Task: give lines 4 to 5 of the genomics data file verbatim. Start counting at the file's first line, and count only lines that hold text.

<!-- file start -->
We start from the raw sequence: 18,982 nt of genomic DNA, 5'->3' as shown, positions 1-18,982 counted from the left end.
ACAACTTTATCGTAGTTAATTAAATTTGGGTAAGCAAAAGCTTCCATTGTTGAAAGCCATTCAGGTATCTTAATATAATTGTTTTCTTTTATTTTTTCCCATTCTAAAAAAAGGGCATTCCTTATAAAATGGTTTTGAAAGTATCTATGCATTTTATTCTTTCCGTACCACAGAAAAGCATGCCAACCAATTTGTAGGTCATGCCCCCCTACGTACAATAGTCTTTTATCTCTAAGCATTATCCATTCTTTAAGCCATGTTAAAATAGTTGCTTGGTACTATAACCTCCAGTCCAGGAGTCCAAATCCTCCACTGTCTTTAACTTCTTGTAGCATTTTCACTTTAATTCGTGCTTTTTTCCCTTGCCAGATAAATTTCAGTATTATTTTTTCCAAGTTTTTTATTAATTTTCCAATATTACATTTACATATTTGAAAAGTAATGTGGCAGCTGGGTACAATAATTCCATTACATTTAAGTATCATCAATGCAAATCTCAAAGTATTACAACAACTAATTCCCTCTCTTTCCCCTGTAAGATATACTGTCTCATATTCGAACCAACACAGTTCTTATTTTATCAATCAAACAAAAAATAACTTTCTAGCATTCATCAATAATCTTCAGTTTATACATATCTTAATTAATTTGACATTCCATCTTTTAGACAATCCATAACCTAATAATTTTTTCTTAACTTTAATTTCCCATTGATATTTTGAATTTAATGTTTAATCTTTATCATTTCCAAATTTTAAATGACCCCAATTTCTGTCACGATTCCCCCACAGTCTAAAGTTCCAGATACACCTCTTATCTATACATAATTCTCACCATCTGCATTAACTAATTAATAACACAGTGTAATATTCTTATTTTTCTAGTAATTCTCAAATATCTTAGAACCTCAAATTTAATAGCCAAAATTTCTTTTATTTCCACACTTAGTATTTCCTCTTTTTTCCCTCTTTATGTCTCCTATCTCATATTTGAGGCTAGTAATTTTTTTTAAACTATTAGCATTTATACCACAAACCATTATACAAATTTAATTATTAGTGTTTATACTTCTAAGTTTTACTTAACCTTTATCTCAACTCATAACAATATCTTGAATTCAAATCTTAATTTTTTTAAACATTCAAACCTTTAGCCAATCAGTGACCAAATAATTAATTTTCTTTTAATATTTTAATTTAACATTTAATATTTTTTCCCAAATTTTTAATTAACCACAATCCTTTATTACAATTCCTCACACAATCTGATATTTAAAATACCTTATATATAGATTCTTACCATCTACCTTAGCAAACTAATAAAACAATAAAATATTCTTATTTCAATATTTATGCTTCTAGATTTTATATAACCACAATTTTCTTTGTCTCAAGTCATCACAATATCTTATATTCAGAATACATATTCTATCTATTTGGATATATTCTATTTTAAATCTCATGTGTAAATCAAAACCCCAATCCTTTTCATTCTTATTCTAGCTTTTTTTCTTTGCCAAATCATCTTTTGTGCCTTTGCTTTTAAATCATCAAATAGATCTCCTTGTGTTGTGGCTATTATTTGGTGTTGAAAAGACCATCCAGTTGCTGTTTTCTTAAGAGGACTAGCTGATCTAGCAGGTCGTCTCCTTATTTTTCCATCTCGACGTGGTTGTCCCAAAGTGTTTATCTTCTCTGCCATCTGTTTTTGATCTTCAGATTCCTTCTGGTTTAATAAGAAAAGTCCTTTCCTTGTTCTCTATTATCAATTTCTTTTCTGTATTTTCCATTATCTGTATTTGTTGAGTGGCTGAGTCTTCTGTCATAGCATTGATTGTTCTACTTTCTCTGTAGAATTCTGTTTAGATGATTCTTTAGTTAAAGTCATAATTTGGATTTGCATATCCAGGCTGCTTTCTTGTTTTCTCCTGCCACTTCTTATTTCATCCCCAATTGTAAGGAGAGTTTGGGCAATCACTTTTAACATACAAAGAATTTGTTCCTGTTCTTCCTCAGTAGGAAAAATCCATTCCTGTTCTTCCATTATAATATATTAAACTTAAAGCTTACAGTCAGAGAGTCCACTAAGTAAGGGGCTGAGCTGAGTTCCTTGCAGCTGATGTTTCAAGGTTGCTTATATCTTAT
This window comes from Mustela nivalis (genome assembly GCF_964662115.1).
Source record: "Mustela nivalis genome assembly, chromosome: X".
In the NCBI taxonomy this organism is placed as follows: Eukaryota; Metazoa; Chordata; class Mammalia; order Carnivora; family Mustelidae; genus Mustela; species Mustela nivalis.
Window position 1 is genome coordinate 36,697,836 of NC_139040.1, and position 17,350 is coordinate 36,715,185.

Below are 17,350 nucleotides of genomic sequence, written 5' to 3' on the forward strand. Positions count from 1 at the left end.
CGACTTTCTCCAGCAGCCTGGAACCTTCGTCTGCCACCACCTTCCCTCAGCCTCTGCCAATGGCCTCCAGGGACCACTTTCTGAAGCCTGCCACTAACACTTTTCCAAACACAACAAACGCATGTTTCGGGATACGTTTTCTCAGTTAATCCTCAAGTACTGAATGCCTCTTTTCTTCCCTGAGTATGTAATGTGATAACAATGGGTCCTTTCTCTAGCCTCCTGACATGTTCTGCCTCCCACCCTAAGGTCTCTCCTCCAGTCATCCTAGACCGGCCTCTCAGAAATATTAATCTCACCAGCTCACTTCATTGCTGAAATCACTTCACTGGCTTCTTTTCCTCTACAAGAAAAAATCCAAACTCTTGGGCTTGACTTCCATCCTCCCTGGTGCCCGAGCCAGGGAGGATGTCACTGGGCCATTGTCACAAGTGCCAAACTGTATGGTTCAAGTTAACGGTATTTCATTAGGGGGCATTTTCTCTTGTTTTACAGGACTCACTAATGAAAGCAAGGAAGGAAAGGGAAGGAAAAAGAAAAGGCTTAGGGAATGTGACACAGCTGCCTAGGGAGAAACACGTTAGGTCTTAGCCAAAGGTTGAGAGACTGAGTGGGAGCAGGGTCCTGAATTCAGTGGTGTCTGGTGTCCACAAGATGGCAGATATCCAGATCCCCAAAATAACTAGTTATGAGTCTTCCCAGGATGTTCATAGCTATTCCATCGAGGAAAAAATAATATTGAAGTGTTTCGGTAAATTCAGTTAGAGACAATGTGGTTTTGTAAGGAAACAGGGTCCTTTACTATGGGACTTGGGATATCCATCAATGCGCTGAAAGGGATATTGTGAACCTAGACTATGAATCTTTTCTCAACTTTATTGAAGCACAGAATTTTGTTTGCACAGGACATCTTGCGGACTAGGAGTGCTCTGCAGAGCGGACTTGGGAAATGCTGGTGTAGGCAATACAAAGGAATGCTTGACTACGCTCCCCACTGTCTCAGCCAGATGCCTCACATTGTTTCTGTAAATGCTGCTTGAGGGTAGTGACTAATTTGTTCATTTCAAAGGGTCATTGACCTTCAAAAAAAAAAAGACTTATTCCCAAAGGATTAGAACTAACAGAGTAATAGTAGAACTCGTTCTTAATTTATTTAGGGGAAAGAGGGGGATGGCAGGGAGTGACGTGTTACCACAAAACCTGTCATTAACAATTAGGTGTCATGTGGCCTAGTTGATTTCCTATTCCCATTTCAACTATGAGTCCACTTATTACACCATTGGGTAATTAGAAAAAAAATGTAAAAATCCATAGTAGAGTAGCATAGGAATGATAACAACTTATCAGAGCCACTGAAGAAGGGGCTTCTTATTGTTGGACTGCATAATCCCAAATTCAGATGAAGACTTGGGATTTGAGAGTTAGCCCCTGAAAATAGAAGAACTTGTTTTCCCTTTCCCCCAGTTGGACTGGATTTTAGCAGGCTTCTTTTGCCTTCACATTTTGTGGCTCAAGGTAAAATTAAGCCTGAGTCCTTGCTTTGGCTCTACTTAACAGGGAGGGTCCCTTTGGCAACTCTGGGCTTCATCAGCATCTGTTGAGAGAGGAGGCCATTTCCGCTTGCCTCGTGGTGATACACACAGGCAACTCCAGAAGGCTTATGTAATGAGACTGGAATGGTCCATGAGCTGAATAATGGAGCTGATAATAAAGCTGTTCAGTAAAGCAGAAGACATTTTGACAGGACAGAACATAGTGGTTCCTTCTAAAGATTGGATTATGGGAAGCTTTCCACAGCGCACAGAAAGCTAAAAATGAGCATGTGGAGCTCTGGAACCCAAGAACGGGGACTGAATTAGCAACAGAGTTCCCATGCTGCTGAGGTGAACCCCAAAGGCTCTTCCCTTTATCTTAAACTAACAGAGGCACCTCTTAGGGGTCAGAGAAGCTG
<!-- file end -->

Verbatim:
Source record: "Mustela nivalis genome assembly, chromosome: X".
In the NCBI taxonomy this organism is placed as follows: Eukaryota; Metazoa; Chordata; class Mammalia; order Carnivora; family Mustelidae; genus Mustela; species Mustela nivalis.